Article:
Monday, September 17, 2012

Lock-off training in Sport Climbing (III) Do you really lock-off?

We completed the literature revision in previous posts, and now it's time to apply this knowledge, as I had set out to do.
Watching videos, and with the help of kinovea, an open source tool, I have analyzed the gesture that is the subject of this entry through the following subset of real climbing:
- lead style
- high level climbers
- different angles of climbing
- difficulty 8b+ to 9a
- rock and competition
- both onsight and redpoint
From these I have inferred some trends that can be of interest, although I need to make clear that this is a piece of field work and not a proper scientific study. So, the conclusions here exposed are more of a personal take on the matter.

Analysis of the pulling/lock-off gesture in Climbing
If we study in slow motion our pulling movements (specifically, our upper body; added sentence on 09/10/2012; thank you,  Douglas Hunter) when we are not matching, resting, clipping, in compression moves (added sentence on 08/10/2012; thank you, Gianluca), or using tiny intermediate holds, we can divide the holds into three categories; H (the one we will Hold from), R (the one we are going to Release) and T (our Target hold). Then we can distinguish several phases.
We are going to look at each of those phases to collect some data.


Phase 1: Initial. Pulling and building Momentum with both arms
This is when we are pulling with both hands from H (the one we'll keep holding) and, R (the one we are going to release); usually more force is applied on H, especially towards the end, when we are about to release R and go for T; the legs, and really the rest of the body help to impulse in a coordinated way
Duration: most of the time, 0,30 to 0,50 seconds.

Phase 2: Pulling/locking with one arm while releasing the other
In this phase we have already released R, for the time needed to get to T. For a brief amount of time we are applying our force with one arm, the H one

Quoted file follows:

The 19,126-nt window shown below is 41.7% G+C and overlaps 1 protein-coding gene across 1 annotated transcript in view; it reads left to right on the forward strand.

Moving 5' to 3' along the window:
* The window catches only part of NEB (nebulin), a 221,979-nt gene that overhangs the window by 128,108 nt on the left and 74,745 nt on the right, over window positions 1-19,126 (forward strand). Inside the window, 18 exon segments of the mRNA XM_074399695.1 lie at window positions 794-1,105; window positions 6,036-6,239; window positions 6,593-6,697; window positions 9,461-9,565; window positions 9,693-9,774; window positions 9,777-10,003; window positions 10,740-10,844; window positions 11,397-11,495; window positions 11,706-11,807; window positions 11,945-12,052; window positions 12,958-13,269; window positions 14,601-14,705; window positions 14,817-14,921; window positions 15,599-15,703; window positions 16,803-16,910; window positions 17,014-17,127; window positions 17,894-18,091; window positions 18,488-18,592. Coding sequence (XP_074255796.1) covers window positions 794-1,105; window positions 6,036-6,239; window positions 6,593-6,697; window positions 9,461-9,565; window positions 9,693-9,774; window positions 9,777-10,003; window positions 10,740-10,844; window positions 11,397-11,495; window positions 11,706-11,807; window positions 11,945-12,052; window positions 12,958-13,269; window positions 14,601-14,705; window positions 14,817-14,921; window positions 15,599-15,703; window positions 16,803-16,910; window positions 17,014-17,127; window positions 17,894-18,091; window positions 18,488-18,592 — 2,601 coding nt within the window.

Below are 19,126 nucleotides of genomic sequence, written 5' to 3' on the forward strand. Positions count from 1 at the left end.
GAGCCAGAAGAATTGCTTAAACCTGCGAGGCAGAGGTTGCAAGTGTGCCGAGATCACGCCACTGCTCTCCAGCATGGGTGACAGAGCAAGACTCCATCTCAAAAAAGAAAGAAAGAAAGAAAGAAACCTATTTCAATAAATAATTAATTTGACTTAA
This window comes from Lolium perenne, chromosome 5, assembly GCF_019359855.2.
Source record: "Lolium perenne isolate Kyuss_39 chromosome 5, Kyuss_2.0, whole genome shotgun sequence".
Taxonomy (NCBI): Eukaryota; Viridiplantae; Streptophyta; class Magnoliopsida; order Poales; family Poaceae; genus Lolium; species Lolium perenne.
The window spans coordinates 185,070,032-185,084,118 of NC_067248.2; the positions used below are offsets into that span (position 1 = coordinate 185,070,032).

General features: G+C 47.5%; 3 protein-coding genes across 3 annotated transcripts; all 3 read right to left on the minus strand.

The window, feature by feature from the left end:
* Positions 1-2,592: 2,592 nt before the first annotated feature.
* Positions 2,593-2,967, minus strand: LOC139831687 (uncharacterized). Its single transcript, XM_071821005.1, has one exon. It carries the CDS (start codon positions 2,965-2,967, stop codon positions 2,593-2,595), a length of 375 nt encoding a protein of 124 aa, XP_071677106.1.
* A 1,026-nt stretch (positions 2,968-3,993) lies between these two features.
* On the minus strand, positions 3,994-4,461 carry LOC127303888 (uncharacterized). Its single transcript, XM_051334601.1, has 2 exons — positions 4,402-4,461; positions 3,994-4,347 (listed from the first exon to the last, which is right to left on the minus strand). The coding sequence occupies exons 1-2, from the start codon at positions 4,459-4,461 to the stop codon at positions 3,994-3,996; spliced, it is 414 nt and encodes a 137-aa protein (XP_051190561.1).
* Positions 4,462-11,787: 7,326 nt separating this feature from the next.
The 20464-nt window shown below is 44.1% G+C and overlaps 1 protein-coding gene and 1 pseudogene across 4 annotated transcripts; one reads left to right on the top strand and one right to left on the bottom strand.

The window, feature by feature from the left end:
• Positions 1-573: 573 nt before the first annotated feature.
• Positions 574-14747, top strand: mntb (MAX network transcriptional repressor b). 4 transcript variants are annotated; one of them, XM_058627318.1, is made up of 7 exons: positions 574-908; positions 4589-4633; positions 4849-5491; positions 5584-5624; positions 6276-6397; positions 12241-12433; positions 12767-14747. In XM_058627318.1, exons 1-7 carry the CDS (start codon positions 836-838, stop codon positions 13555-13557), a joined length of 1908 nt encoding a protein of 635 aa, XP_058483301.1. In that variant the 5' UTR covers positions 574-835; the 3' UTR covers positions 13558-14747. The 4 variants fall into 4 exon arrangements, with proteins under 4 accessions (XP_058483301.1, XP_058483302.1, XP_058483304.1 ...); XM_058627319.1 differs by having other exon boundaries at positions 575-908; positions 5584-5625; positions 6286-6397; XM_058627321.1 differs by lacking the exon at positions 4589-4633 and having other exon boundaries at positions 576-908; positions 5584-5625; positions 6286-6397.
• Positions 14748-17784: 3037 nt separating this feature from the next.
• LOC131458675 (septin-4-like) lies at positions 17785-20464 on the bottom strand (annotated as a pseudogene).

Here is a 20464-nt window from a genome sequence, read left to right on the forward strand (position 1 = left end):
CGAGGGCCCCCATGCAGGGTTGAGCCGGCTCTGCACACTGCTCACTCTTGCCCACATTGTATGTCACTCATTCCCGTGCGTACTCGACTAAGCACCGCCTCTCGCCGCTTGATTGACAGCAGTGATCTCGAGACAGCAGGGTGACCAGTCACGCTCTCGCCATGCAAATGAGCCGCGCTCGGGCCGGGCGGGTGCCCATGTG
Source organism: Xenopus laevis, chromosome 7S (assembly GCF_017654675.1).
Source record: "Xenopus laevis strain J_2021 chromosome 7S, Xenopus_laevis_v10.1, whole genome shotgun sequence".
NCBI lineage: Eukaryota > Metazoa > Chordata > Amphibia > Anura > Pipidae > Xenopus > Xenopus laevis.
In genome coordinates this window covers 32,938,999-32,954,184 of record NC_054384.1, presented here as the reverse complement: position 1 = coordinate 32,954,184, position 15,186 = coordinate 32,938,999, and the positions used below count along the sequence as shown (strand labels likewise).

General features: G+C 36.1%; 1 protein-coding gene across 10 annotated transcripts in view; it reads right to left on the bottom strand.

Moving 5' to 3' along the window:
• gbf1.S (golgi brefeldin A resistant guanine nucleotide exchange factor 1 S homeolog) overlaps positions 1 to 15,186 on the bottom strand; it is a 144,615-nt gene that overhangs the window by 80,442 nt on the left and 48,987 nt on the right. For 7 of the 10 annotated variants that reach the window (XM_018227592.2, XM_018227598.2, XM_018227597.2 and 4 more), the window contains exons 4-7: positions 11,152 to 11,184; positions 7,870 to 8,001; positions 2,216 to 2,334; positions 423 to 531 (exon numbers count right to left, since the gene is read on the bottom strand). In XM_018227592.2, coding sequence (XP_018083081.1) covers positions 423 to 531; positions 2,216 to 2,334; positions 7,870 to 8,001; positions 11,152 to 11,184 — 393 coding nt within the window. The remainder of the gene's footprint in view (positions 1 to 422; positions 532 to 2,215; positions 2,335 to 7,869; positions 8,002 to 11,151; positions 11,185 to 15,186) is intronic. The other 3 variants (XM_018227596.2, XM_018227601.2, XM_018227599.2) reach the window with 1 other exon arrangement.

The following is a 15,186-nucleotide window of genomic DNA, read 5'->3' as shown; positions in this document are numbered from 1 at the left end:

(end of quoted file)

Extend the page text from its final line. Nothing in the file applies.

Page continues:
Duration: most of the times, 0,4 to 0,5 seconds, but it can be as low as 0,2 seconds in certain movements, more often with very explosive climbers, or as high as nearly 1 second on very long reaches in not very steep routes, especially with more static climbers.
Shauna Coxsey - Bouldering World Cup,  2012. Photo Heiko Wilhem. Source
Chris Sharma. Demencia Senil, 9a+. Margalef (Tarragona). Photo: Pete O'Donovan
Luis Alfonso Félix. Eros Tensa el Arco, 8b+ .Cuenca. Photo: José Yáñez.

Now, if we look more closely to this phase, we will realize that the static part of it, during which we are locking-off, is most often practically imperceptible. That's why in my previous post I thought it very interesting to reconsider the whole concept of locking-off.
The best climbers devote very little to no time (0,15-0,30 seconds) to maintain the desired angle and actually lock-off. What they do is to take advantage of the previous impulse so that they can keep on flexing or extending their H arm before reaching the angle needed to grab the Target, in a way that leaves little to no room for an isometric phase. This is even more true when the holds are smaller and/or the route steeper.
    Helena Alemán. Spanish Climbing Championship (Gijón 2012).
    Photo: Darío Rodríguez. Source: top30 facebook
        Shauna Coxsey